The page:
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Cannabis Terpenes

The Complete List of Cannabis-Derived Terpenes

If you asked the average herb-lover about cannabis terpenes just a few short years ago, you might’ve been met with a blank stare. Now, it seems that the subject of terpenes is popping up everywhere—and for excellent reasons. 

Terpenes are the building blocks of essential oils in plants. Perfumers have known about terpenes for a long time because terpenes endow flowers with their unique fragrances. Additionally, terpene content gives all the vegetables and fruit we eat their distinct flavors and aromas. Plants make terpenes to repel pests, attract pollinators, and promote the plant’s general well-being.

Cannabis plants produce terpenes along with cannabinoids in glands called trichomes, which look like crystals coating the flowers. Besides giving cannabis its taste and aroma, terpenoids have a host of beneficial therapeutic effects. Additionally, terpenes work together with cannabinoids and other cannabis compounds to create a holistic synergy called the entourage effect.

A Definitive List of Cannabis Terpene Profiles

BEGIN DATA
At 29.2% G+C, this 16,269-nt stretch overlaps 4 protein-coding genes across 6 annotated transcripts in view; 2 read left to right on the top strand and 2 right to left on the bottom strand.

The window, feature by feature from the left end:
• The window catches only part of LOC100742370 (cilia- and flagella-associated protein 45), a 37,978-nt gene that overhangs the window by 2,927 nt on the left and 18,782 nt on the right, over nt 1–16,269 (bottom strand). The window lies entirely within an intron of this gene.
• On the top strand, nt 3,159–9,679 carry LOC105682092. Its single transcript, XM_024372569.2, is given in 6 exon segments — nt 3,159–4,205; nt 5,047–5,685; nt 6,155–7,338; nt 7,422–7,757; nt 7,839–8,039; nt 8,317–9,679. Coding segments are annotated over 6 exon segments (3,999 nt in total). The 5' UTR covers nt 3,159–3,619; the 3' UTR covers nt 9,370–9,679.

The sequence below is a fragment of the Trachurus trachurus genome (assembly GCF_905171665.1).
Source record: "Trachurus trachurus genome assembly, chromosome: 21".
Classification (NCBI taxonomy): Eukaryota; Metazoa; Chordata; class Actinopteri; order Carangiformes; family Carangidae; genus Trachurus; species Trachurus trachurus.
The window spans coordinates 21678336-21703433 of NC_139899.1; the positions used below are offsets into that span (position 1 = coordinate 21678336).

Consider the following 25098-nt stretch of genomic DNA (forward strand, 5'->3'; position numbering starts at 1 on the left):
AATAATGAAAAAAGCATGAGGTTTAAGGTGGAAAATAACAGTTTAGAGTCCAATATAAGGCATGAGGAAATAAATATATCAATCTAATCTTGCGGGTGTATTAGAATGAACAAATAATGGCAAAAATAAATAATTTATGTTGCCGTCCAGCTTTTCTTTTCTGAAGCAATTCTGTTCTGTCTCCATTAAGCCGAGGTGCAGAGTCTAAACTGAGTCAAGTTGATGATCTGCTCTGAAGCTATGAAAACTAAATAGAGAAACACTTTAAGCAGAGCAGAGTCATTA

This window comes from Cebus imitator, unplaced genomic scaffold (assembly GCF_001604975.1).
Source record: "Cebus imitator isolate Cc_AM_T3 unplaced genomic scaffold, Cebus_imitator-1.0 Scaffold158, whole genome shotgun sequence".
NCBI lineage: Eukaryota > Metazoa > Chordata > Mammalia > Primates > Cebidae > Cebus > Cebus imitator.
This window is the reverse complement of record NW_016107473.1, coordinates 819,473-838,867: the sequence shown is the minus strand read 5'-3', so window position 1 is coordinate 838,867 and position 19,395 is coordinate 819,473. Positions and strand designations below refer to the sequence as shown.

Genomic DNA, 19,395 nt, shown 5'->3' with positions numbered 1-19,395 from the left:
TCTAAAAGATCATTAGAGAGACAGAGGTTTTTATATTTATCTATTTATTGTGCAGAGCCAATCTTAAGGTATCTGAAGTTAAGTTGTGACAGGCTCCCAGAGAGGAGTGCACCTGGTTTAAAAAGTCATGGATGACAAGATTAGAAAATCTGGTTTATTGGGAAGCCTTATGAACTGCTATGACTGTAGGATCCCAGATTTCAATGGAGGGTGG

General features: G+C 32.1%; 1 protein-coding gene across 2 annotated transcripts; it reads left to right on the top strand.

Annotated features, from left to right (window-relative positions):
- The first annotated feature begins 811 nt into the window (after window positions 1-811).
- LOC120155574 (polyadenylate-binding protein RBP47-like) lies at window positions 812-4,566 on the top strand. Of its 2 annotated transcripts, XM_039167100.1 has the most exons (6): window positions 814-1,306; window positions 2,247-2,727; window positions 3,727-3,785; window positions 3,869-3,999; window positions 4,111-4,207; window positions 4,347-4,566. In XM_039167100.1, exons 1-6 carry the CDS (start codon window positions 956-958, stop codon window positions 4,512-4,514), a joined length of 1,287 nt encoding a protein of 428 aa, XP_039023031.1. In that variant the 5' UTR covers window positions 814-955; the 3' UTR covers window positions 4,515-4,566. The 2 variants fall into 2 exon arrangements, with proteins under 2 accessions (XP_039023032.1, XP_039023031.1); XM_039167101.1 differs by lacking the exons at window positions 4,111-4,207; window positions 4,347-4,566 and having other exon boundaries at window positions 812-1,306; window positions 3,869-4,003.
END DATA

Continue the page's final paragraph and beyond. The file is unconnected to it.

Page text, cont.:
Let’s take a closer look at the most prominent terpenes in cannabis plants.

Terpenes a closer look

Myrcene

Myrcene is the most abundant cannabis-derived terpene and has an earthy flavor. Hops, mangoes, and lemongrass all contain high levels of myrcene. Myrcene may contribute to the couch-lock effect of indica strains, making high-myrcene hybrids useful as sleep aids or muscle relaxants. 

Indica strains like White Widow and Cannaflower’s low-tetrahydrocannabinol (THC) Bubba Kush contain ample amounts of myrcene.

Beta-caryophyllene

Beta-caryophyllene is another primary cannabis terpene that brings the characteristic spiciness to black pepper, cinnamon, cloves, and oregano. Preliminary research has found that beta-caryophyllene acts as an anti-inflammatory, promotes healthy digestion, and may enhance wound healing. Beta-caryophyllene also has a unique ability to bind directly to CB-2 receptors in the endocannabinoid system. 

Girl Scout Cookies, Gorilla Glue #4, and Cannaflower’s high-cannabidiol (CBD) OG Kush are rich in beta-caryophyllene.

Limonene

Limonene can be found in citrus plants and dill weed. As the name suggests, limonene has an aroma similar to lemon and orange rinds with subtle hints of spice.

Limonene imparts uplifting effects, making strains with high levels of this terpene excellent for daytime productivity. Research has shown that limonene affects several neurotransmitter pathways, which may make high-limonene strains helpful in treating depression and anxiety. 

Strains like Wedding Cake, Do-Si-Do, and Cannaflower’s Lemon Drop all possess the tart citrus fruits flavor and aroma of limonene.

Terpenes for productivity at home man experiencing relief from depression